Berkshire Family Fun: March 2018
Berkshire County Highlights for Families:
Find out about community events and learning opportunities happening throughout Berkshire County for the month of March. We’ll be adding to this list as the month progresses, so be sure to check back each week. Do you have an event you’d like to include in this list? Email us at firstname.lastname@example.org.
To find out what’s happening throughout the four counties of Western MA, check our comprehensive list of Weekly Suggested Events, published every Thursday!
There you will also find our list of ongoing weekday playgroups, story hours and events both in Berkshire County and throughout the region.
Berkshire Family Fun, a project of Hilltown Families, is sponsored in part by MASS MoCA:
Berkshire Family Fun is also supported in part by grants from the Hinsdale/Peru, Mount Washington, Sandisfield, Washington, and Windsor Cultural Councils, local agencies which are supported by the Massachusetts Cultural Council, a state agency.
Susan B. Anthony Birthplace Museum. 413-743-7121. 67 East Road. Adams, MA.
Abbot School — 56 North Country Road.
Hancock Shaker Village. 1843 W Housatonic St. 413-443-0188
Saturday, March 10, 8pm
PARENTS NIGHT OUT/EXPERIMENTAL MUSIC
Since its creation in Montreal in 1994 Godspeed You! Black Emperor has been one of the leading acts in the experimental scene. What began as a trio has grown to a collective of up to 14 musicians, creating earth-shaking, awe-inspiring music soundscapes. At times meditative, haunting, dreamlike, chaotic, and explosive, the band uses a variety of field recordings, sampled vocals, and instruments to build their signature post-rock aesthetic. From the beginning, Godspeed You! Black Emperor has been highly political, writing songs about the second Palestinian intifada or ‘uprising’ and including the links between various record labels and the military industrial complex in their liner notes. At this concert at MassMoCA, Godspeed You! Black Emperor will be playing with celebrated Bhutanese musician Tashi Dorji, in what promises to be an enthralling and mind-bending performance. Hunter Center. Mass MoCA. 1040 MassMoCA Way, North Adams, MA ($$)
North Adams Farmers’ Market 413-664-6180. St. Anthony Drive & Route 8.
Western Gateway Heritage State Park 413-663-6312. 115 State Street.
North Adams Public Library 413-662-3133. 74 Church Street.
MASS MoCA 413-662-2111. 1040 MASS MoCA Way.
Haskins Community Center 413-664-4821. 210 State Street.
Natural Bridge State Park — 413-663-6392. McCauley Road.
Thursday, March 1, 4:15pm
Zen buddhism, with its emphasis on simplicity and the pursuit of ’emptiness’ has been a major influence in modern American literature for more than fifty years. In 1954 a group of bohemian poets, artists, and philosophers founded Druid Heights, a small community on the misty slopes of Mount Tamalpais on the Pacific Coast of California, near San Francisco. During the next two decades Druid Heights became a meeting place for some of the most important artists and thinkers in the history of the American counterculture, including Pulitzer prize winning poet Gary Snyder and legendary philosopher Alan Watts. These two writers made an enormous impact on American literature and culture for their attempts to bring Eastern philosophy to Western audiences. Watt’s 1957 The Way of Zen was one of the first books on Buddhism to become popular in the United States and Gary Snyder was immortalised in Kerouac’s seminal Dharma Bums, as the zen sage Japhy Ryder. Join Bernie Rhie, Williams College professor of philosophy, to discuss the impact of Zen on American literature. Wege Auditorium. Williamstown, MA (FREE)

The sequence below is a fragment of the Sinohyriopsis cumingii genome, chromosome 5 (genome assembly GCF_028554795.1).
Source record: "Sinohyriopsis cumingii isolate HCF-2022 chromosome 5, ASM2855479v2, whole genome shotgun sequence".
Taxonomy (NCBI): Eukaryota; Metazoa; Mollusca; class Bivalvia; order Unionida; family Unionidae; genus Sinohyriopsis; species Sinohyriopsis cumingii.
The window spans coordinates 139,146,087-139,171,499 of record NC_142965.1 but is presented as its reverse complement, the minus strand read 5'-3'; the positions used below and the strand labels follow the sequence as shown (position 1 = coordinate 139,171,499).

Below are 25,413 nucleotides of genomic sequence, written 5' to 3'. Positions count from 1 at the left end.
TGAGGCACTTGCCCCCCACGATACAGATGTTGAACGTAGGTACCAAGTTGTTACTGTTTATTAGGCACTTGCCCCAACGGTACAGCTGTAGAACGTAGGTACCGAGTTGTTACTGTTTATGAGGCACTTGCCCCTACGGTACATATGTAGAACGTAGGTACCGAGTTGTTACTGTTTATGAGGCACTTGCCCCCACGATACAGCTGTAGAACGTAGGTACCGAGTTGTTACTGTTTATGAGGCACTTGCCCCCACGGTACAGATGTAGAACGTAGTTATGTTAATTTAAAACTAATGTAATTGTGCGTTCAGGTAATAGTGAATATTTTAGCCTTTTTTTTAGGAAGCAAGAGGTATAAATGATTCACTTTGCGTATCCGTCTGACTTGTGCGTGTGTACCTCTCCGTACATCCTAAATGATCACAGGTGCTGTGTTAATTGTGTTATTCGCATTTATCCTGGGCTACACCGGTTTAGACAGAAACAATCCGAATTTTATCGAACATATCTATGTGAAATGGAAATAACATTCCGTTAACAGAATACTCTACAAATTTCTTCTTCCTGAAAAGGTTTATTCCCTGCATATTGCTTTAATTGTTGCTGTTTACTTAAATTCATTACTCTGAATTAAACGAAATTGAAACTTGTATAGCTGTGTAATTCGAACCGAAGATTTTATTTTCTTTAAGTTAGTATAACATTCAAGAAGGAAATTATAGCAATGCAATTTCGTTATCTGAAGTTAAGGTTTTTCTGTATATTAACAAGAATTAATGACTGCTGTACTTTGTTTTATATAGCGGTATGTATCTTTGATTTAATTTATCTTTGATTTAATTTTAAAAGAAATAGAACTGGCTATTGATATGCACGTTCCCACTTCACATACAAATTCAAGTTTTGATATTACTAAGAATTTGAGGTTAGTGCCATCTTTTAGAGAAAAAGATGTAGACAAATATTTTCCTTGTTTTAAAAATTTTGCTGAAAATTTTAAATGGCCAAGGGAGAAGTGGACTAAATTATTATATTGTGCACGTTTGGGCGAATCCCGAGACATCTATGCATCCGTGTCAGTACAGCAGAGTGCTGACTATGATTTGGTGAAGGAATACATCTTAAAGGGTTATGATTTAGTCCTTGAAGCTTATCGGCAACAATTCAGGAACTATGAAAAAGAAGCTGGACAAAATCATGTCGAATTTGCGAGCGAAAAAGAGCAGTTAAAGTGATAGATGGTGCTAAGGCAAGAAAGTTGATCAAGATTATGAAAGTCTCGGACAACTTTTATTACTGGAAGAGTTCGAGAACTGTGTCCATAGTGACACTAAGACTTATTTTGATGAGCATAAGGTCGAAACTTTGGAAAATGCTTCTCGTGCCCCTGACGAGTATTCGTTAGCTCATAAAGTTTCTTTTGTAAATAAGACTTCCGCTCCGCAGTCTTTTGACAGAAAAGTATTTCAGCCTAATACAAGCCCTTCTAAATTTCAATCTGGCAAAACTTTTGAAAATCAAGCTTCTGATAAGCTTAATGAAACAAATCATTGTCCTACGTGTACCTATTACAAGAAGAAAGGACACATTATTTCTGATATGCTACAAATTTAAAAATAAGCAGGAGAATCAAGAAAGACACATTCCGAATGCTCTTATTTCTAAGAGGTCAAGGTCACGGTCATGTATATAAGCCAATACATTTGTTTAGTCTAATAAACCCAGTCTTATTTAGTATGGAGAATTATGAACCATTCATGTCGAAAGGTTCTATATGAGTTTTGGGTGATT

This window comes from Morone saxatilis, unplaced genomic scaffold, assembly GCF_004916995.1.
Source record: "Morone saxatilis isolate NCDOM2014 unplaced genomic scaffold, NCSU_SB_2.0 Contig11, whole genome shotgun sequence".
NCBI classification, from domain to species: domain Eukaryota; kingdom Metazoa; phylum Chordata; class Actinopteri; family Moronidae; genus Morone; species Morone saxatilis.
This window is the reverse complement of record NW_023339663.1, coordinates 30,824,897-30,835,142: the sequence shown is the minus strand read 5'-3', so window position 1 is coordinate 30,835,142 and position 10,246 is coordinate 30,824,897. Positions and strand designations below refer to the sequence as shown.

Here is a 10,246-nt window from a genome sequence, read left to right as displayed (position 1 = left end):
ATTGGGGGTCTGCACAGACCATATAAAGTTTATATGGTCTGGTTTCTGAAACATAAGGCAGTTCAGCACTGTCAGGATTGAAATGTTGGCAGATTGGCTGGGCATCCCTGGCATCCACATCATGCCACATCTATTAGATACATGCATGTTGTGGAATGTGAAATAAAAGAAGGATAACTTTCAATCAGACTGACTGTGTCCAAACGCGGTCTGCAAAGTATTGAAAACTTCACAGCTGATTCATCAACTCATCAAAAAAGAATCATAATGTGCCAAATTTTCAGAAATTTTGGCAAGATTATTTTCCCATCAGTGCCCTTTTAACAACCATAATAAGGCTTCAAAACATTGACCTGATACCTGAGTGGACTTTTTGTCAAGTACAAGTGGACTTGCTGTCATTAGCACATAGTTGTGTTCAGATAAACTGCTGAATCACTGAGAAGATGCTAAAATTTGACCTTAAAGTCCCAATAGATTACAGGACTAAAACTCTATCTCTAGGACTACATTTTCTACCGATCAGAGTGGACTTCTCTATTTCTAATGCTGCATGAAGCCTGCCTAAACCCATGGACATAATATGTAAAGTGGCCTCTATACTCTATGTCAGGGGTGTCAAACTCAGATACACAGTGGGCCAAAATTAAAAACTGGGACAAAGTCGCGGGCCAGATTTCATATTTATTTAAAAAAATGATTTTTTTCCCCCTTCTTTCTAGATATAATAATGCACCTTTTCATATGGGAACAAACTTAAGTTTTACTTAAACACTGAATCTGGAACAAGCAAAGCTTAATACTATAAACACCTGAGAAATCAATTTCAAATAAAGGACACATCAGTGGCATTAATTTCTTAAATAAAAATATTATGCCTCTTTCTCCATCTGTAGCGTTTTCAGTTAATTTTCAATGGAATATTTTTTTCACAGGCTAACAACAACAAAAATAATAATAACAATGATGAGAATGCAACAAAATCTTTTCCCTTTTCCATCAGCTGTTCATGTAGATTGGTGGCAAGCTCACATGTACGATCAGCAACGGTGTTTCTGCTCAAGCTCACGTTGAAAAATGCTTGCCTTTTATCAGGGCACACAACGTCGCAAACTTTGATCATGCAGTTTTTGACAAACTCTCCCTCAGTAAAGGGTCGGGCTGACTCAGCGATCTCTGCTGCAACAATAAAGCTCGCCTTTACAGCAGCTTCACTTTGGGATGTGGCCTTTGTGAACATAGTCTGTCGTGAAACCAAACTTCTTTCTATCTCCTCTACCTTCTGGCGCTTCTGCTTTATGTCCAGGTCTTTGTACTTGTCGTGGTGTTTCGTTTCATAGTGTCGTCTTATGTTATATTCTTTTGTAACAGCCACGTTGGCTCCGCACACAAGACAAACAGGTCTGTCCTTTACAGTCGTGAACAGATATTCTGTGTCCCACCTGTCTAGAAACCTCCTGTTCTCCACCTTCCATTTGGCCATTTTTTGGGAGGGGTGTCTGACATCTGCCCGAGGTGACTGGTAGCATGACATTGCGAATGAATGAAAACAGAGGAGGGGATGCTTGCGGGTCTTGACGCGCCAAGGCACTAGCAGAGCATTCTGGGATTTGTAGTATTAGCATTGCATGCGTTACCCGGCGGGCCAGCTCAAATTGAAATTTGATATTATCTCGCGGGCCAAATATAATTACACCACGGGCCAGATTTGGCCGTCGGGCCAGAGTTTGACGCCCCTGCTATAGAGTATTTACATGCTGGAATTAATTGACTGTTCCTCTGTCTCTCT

Friday, March 2, 10:15-11:15am
ART STUDIES/NEW PARENTS
Come bring your pre-toddler for a guided gallery tour at the Clark, at this special program designed for new parents and their young children. This program is a great opportunity for new parents to get out of the house and interact with others in a baby-friendly environment. This event can be a way to instil a lifelong love of art and museums in your children. The Clark Art Institute. 225 South Street, Williamstown, MA (FREE W/MUSEUM ADMISSION)
Sunday, March 4, 11am-4pm
MUSEUM ADVENTURES/WOMEN’S HISTORY MONTH
The free online encyclopedia Wikipedia is so valuable because anyone can edit it and add to the content. As a tool for self-directed learners, Wikipedia is incredibly useful because it is made ‘by the people, for the people.’ In honor of Women’s History Month, the Clark Art Institute is organizing a special ‘edit-a-thon,’ adding content to Wikipedia’s entries on topics related to art and feminism. Instructors will be there to teach would-be editors how to add and edit content on Wikipedia. All you need to do is sign up for a Wikipedia account and bring along a laptop. For more information please visit Clark Art Institute. The Clark Art Institute. 225 South Street, Williamstown, MA (FREE)
Saturday, March 10, 11am-2pm
LOCAL HISTORY/MAPLE SYRUP